Understanding attachment styles with the guidance of the book, “Attached”
by Roamers Therapy | July 2020
“Most people are only as needy as their unmet needs. When their emotional needs are met, they usually turn their attention outward. This is the “dependency paradox”: The more effectively dependent people are on one another, the more independent and daring they become.”Amir Levine and Rachel S.F. Heller
The book “Attached” captures the essence of attachment styles and challenges the notion that dependency is this “bad thing” most of us were taught.
Amir Levine and Rachel Heller show how independence ensues when we allow ourselves to depend on another person who can effectively fulfill our needs. In other words, at the root of healthy relationships lies a mutual fulfillment of emotional needs that encourages independence.
The authors explain the development of distinct attachment styles during people’s upbringing and categorize the attachment styles (not in order) as:
- Anxious: overanalyzing partner’s signals, second guessing their feelings, and worrying they may lose interest or end the relationship.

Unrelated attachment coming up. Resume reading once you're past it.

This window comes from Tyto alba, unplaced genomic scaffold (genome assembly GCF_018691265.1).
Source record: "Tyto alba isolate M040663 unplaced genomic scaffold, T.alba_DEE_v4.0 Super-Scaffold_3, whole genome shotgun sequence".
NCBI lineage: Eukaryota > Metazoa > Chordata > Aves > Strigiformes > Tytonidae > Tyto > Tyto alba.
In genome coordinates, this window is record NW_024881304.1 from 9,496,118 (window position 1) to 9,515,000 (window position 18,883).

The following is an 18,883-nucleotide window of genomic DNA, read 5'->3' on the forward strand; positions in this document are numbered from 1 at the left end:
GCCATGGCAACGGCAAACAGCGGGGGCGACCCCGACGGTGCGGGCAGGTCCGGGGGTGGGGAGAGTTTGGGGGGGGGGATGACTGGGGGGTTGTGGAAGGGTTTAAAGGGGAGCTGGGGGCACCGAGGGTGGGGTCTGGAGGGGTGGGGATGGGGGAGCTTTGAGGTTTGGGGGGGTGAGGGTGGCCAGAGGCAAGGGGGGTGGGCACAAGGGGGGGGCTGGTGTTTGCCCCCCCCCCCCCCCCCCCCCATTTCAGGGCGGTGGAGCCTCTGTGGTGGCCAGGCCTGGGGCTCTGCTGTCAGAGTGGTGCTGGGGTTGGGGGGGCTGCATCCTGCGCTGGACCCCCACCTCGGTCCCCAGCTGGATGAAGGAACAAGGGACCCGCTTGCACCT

- Avoidant: learned to fend for themselves and project high self-confidence, acting unaffected if a partner comes or goes.
- Secure: comfortable with intimacy, develops romantic relationships relatively easily.
- Anxious-avoidant (disorganized): fears abandonment/loss of their partner’s love, inability to express their needs.
However, the book does not conclude that we cannot change and develop more secure attachment styles during our adulthood. It is indeed possible to grow out of an attachment style. It takes work and guidance.
The key to healthier relationships is to become aware of our emotional needs, the tendencies that pertain to our attachment styles, as well as the interactions that may occur with opposing styles.
To learn more about the book itself, visit their website at: https://www.attachedthebook.com/wordpress/about-the-book/
You can also borrow the book from Chicago Public Library at: https://chipublib.bibliocommons.com/item/show/2032625126